I don't feel as intense a need to critique the newest issue of the Heuristic Squelch as I usually do, which means either it's getting better or I'm growing accustomed to mediocrity. Let's assume it's the former.
FRONT COVER: Excellent. It warms my heart to see the familiar faces of editors emeritus gracing the cover, suggesting that this is a cover that could have, nay, should have existed during my own tenure at the Squelch. Thing is, even if we had thought of it, we probably wouldn't have created Mario costumes simply to use for a cover shoot. No, the costume party had to come first, then the natural progression into a cover photo. Boback's unintentional misspelling of "EXTRA" captures the charming, drug-addled dyslexia of an authentic street person. I'd heard rumors that the dull Oakland backdrop was to be replaced by game graphics, but it's just as well that this did not happen; I like the gritty realism on display. (Although really, was there not a more interesting wall to be found?)
PAGE 2: Words From the Top is too long. Cut a few words and you could have had a Yahoo Serious picture big enough to actually see, and not a postage stamp that accidentally got dropped into the layout. Aside from that it's decent. Loker really sets the tone for the issue, and presumably the year, with his brash mixture of high and low comedy. "A snowboarding midget with a sign strapped to his head that says 'Learning'" is impressively out-there, but let's watch out for the easy midget references. That makes one so far.
The Staff Box Theme suggests that at least one member of the staff did not miss out on VH1's I Love the '90s this summer. Careful, guys--early '90s nostalgia is dangerously close be being so over. Don't follow the crowd to Lewinsky-era nostalgia--leap ahead to the nostalgia of the 2010s. We'll catch up faster than you'd think.
This Month's Cover: Oops, hello there, Midget Joke #2. Didn't see you there. This one is appropriate, though, framed as a joke on non-super Mario.
Rick James Crack Pipe small text: No comment.
PAGE 3: "President Killed by Useless Jigaboos." Here's a test: Does a newsflash refer to the writer or "reporter" by name or otherwise? Does the writer explicitly draw attention to his own headline or make any other self-reference of any kind? If so, throw the writer out the window. After the defenestration, pin the newsflash on the wall and draw a sad face on it.
"New Cola" - This essentially a compilation of sarcastic statements taking the commercial at face value. Pros: The commercial in question is especially ludicrous in its depiction of C2 bringing universal euphoria, and as such is deserving of ridicule. Cons: Tearing down cheesy commercials is fish-in-a-barrel as far as satire is concerned. Could you write a newsflash like this for virtually any commercial on TV? Yes, in about the time it would take to watch one. You cleared the bar, Mark--just be aware you didn't set it very high.
"Man Successfully Programs VCR" - I initially feared this would actually be about the difficulty of programming a VCR. Congratulations, Aaron Brownstein, you had me going. I like that this turns into a vicious rant about how easy VCR programming actually is. On the downside, the run-on sentence is not as funny as it could be if it were a more readable sentence. It makes me say, "Oh, I get it," and then I skip to the end. In the spirit of Fornaca's wordiness-policing, I'll point out that "daintily" adds nothing to the last line. Also, the allegedly cruel assertion that stupid people shouldn't breed is T-shirt trite, and you can do better as far as anti-stupid ranting goes.
PAGE 4: The first headline in active voice would be "Cosmo Deems Voting "Out." What do you think? I like it better. Active voice will cull a lot of the pretentious wordiness that plagues current Squelch writers. As for the Newsflash, funny idea, but the middle two paragraphs don't actually provide any laughs to flesh it out. The first and last paragraphs are good, though.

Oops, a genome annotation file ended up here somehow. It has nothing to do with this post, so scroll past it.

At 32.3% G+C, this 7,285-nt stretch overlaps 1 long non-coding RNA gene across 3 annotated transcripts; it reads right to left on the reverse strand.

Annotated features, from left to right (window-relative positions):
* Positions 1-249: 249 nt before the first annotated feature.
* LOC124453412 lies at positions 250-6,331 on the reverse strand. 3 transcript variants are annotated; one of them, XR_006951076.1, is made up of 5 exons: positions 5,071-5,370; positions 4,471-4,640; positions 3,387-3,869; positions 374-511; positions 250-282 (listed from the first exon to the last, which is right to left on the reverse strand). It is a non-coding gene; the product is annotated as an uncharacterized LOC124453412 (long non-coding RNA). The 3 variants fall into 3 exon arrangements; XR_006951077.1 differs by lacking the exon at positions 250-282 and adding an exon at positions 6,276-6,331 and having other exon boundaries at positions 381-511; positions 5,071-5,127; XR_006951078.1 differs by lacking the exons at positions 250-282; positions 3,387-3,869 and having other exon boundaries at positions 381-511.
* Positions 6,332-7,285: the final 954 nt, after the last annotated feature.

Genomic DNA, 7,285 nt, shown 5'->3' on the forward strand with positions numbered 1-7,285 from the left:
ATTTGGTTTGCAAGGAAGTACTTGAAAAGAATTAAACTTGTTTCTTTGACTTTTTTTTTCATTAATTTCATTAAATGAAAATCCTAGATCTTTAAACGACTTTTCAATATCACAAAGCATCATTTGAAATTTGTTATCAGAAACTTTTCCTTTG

"Aaron Sorkin" - Funny newsflash, and good Sorkin parody dialogue. I think the headline and the lead should say Sorkin "actually" talks that way, rather than "always"--since his speech is being compared to his shows, rather than a specific instance where we heard him personally talking in a strange way and wondered if it were a rare occurence. No need for "Report:" in the headline, either.
"Kerry...Kill Babies" - I like Dan Freedman's stuff better and better. One reason might be that he can't write well enough to show off with bad sentences and meaningless words, and his spare prose gets right to business. That directness ironically creates good writing that works in favor of this piece, and it highlights the satirical point on mudslinging campaigning. To be fair, I'm sure some editors did noble cleanup work on Dan's original chicken scratches and they are to be commended for making him presentable.
Check this out: "Student's Mind Literally Blown." I did it again. "Has" is a weak verb. Chuck it out the window with Aaron Brownstein. This is another trip back to the intellectual snob well of pointing out how people say "literally" while making figurative statements. I laughed at that a lot...when Sean pointed it out three years ago. Since then I've heard it from many people. I guess if you haven't, this newsflash would be clever. Let me propose that when people say "literally" when the mean "figuratively," the are actually using "literally" in a figurative manner to strengthen their figurative exaggeration. They don't know they're being meta-figurative, but essentially that's what's understood by the average listener. Whatever. Keep fighting the good fight, and people will learn to speak correctly.
"Students Rewarded for Showing Up" - Is the Certificate of Attendance part true, and the rest making fun of it? That's what I'm guessing. Or is it all made up, and the target is the exam? It's not clear, guys. Maybe that's my fault for not keeping up with this news. But even so, what's the point? Is it that the Certificate is an undeserved reward for poor students? Or is it that the Certificate is a pointless empty gesture (and not a reward at all)? Does Laura even know?
"Michael Moore Decides to Run" - I feel like this headline could have been phrased in a way that would strengthen the joke by sounding more political, like "Moore Announces Intent to Run" or something like that. Even so, short, simple, funny. The tag with the Feldspar man laughing is weak, and the phrase "hilariously noting" oversells the joke. The "less of Moore" line is a good bad joke that might have worked had it been better used.
PAGE 5: Bob Birgenaeu News Page. Too many Newflashes on one topic? Way to own it, guys.
"Not Yet Hardened." Eh. Boring.
"Mass E-Mail" - I imagine this is very funny to those who endured more Berdahl emails than I did. Even so, it could lose the second and especially the fourth paragraph without dropping a laugh.